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Does governance matter in infrastructure: evidence from Sub-Saharan Africa

Show simple item record Akanbi, O.A. 2013-10-28T11:38:47Z 2013-10-28T11:38:47Z 2013
dc.description.abstract This study empirically examines the pattern of physical infrastructure that would unlock the productive potential of sub-Saharan Africa. The estimations are carried out in a panel of 21 selected sub-Saharan African countries over the period 2000 to 2010 using the Two-Stage Least Square (TSLS) estimation techniques. The infrastructure variable is constructed based on the three physical infrastructure stock (roads, telecommunication and electricity) using the Principal Component Analysis (PCA). Whilst governance is measured using the worldwide governance indicators. The results conform to the findings of existing literature that real output, government capital expenditure, external balance, and inflation are significant determinants of physical infrastructure in sub-Saharan Africa. The distinctive feature of the study is the significant role played by governance in explaining physical infrastructure. The results from the panel estimations revealed that investment in governance/institutional structures is a necessary first step in providing quality infrastructure stock and hence, a pro-poor long-term economic growth for the region. Therefore, in modelling physical infrastructure, it is imperative to incorporate the important role played by governance. en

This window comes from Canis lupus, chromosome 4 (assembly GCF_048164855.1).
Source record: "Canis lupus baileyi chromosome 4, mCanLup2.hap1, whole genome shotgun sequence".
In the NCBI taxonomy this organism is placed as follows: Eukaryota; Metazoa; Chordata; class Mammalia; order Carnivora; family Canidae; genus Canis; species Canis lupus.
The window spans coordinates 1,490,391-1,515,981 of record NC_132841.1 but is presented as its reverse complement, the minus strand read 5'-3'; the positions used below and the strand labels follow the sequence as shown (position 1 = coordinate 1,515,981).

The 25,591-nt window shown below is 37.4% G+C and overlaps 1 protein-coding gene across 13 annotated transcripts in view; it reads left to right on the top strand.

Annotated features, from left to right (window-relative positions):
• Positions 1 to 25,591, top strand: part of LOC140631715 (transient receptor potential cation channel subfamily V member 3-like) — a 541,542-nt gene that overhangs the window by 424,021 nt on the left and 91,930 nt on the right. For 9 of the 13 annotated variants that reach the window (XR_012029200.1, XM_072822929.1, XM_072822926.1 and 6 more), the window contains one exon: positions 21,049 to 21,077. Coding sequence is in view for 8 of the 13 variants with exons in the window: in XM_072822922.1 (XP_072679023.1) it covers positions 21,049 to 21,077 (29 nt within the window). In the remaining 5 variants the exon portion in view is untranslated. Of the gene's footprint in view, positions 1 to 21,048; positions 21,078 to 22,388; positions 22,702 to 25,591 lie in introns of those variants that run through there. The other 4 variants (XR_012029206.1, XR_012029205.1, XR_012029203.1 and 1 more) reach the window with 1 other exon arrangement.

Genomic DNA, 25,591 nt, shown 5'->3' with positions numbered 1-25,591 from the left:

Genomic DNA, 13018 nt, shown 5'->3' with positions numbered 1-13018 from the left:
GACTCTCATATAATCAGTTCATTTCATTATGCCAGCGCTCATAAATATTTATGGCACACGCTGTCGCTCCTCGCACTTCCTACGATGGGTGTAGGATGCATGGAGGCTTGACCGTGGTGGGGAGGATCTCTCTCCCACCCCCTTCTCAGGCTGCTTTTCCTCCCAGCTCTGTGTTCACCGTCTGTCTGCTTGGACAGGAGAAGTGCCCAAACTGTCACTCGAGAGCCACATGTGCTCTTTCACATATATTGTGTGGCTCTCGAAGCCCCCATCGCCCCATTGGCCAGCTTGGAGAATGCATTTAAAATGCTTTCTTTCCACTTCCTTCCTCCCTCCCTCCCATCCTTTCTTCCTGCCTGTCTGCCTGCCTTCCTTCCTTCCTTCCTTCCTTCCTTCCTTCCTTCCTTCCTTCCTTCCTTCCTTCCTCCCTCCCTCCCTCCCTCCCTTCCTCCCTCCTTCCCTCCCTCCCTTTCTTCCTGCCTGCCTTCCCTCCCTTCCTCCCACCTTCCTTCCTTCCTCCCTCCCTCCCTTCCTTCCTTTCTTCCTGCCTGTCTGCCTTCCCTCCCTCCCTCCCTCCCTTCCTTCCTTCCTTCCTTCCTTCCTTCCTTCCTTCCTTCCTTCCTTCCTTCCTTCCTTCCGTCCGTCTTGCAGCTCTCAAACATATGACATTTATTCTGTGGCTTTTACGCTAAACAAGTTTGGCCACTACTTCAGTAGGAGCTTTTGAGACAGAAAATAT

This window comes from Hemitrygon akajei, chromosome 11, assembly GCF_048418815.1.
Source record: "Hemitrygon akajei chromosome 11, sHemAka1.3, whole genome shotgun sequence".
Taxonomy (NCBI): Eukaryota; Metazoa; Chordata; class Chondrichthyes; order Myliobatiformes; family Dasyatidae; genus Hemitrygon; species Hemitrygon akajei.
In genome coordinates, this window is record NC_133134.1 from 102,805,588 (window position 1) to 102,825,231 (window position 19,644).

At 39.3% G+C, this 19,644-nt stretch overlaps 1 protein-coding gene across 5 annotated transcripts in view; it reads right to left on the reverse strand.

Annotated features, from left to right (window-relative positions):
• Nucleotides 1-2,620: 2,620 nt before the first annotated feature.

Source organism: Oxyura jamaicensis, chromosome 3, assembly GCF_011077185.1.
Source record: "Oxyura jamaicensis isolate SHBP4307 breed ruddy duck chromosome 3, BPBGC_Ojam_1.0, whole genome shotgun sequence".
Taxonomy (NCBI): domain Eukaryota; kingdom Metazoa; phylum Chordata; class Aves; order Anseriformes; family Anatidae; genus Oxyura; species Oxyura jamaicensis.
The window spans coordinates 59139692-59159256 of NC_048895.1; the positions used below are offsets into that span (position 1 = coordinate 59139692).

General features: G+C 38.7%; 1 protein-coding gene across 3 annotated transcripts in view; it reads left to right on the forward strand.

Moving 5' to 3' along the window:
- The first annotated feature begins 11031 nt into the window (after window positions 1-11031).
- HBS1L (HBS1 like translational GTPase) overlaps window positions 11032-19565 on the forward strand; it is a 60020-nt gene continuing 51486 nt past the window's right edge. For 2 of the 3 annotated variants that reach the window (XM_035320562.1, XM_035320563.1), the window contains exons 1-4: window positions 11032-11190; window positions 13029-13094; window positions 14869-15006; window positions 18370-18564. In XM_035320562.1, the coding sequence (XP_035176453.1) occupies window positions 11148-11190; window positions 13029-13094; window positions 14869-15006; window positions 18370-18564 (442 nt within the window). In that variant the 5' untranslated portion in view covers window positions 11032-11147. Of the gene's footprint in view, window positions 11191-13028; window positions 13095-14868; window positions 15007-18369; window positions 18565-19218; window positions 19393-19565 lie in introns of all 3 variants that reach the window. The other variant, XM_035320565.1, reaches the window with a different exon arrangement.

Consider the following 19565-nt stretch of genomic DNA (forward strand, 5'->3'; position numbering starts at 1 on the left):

dc.language.iso en en
dc.publisher CLUTE INSTITUTE en
dc.subject : infrastructure, governance, economic growth, sub-Saharan Africa en
dc.title Does governance matter in infrastructure: evidence from Sub-Saharan Africa en
dc.type Article en
dc.description.department Economics en

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